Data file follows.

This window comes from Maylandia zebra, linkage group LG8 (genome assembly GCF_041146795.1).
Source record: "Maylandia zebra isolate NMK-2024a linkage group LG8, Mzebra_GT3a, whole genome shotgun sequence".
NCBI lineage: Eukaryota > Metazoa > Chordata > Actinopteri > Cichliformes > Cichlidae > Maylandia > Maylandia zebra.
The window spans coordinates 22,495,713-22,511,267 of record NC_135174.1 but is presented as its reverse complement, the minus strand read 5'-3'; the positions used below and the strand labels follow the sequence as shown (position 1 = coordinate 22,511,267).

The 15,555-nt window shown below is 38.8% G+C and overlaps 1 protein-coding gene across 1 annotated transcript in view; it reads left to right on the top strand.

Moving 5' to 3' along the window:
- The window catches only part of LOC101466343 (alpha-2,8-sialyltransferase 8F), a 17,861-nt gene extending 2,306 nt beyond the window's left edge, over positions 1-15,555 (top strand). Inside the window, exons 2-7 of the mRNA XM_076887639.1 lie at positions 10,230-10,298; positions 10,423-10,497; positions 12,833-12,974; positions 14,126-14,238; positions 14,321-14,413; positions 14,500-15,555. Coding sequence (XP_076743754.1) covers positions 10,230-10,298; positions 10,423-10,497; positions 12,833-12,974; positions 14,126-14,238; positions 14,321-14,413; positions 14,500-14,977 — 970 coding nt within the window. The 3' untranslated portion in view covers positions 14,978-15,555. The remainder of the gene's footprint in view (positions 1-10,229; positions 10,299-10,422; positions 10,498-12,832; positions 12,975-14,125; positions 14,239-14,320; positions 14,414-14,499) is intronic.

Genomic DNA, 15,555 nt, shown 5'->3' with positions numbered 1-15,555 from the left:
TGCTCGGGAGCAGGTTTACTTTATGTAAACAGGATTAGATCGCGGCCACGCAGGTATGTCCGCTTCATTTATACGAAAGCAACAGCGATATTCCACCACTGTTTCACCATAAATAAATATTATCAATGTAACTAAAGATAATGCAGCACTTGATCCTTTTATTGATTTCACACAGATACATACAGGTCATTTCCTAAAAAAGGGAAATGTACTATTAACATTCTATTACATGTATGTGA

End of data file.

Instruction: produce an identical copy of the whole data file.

This window comes from Maylandia zebra, linkage group LG8 (genome assembly GCF_041146795.1).
Source record: "Maylandia zebra isolate NMK-2024a linkage group LG8, Mzebra_GT3a, whole genome shotgun sequence".
NCBI lineage: Eukaryota > Metazoa > Chordata > Actinopteri > Cichliformes > Cichlidae > Maylandia > Maylandia zebra.
The window spans coordinates 22,495,713-22,511,267 of record NC_135174.1 but is presented as its reverse complement, the minus strand read 5'-3'; the positions used below and the strand labels follow the sequence as shown (position 1 = coordinate 22,511,267).

The 15,555-nt window shown below is 38.8% G+C and overlaps 1 protein-coding gene across 1 annotated transcript in view; it reads left to right on the top strand.

Moving 5' to 3' along the window:
- The window catches only part of LOC101466343 (alpha-2,8-sialyltransferase 8F), a 17,861-nt gene extending 2,306 nt beyond the window's left edge, over positions 1-15,555 (top strand). Inside the window, exons 2-7 of the mRNA XM_076887639.1 lie at positions 10,230-10,298; positions 10,423-10,497; positions 12,833-12,974; positions 14,126-14,238; positions 14,321-14,413; positions 14,500-15,555. Coding sequence (XP_076743754.1) covers positions 10,230-10,298; positions 10,423-10,497; positions 12,833-12,974; positions 14,126-14,238; positions 14,321-14,413; positions 14,500-14,977 — 970 coding nt within the window. The 3' untranslated portion in view covers positions 14,978-15,555. The remainder of the gene's footprint in view (positions 1-10,229; positions 10,299-10,422; positions 10,498-12,832; positions 12,975-14,125; positions 14,239-14,320; positions 14,414-14,499) is intronic.

Genomic DNA, 15,555 nt, shown 5'->3' with positions numbered 1-15,555 from the left:
TGCTCGGGAGCAGGTTTACTTTATGTAAACAGGATTAGATCGCGGCCACGCAGGTATGTCCGCTTCATTTATACGAAAGCAACAGCGATATTCCACCACTGTTTCACCATAAATAAATATTATCAATGTAACTAAAGATAATGCAGCACTTGATCCTTTTATTGATTTCACACAGATACATACAGGTCATTTCCTAAAAAAGGGAAATGTACTATTAACATTCTATTACATGTATGTGA